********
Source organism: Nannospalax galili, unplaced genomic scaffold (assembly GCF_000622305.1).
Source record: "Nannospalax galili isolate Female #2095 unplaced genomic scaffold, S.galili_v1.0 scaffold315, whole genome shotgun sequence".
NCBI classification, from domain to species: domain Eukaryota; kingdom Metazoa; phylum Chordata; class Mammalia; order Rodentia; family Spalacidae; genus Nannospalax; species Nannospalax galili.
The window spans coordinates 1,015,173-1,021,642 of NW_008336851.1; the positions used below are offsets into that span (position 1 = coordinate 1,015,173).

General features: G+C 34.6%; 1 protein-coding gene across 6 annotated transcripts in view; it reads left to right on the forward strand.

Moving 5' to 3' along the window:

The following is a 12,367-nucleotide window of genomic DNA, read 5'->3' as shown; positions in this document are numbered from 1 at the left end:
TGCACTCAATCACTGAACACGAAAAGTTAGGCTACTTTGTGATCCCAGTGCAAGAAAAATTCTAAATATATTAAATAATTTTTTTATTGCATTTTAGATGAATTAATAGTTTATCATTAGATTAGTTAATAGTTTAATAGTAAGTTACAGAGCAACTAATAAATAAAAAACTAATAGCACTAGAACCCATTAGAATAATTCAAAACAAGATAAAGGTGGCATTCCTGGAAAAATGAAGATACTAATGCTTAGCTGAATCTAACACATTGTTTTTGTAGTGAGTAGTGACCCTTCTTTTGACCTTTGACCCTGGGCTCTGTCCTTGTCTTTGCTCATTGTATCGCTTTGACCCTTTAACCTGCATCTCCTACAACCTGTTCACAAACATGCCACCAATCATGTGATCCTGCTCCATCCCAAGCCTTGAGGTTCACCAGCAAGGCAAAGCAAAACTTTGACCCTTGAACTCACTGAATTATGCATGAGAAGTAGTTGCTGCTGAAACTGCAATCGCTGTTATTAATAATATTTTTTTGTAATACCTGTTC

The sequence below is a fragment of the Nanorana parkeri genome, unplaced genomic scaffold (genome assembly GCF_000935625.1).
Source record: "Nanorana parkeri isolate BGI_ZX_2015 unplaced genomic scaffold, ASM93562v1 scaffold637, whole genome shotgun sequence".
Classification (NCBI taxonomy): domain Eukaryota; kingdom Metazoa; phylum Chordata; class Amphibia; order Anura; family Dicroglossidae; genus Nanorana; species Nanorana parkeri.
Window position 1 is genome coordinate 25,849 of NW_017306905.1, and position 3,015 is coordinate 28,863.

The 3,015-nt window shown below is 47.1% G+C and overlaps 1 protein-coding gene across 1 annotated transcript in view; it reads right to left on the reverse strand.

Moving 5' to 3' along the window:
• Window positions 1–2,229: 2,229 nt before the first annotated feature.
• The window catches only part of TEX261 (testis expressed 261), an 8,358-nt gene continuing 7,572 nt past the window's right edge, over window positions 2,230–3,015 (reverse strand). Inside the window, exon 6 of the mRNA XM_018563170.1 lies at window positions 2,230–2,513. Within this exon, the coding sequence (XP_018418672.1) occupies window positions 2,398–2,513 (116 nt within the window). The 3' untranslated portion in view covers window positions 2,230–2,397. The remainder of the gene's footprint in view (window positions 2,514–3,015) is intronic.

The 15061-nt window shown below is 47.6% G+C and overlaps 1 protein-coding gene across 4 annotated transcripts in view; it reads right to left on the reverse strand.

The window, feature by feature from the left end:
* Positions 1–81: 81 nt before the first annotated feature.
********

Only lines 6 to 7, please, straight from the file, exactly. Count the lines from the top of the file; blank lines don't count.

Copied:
Moving 5' to 3' along the window:

The following is a 12,367-nucleotide window of genomic DNA, read 5'->3' as shown; positions in this document are numbered from 1 at the left end: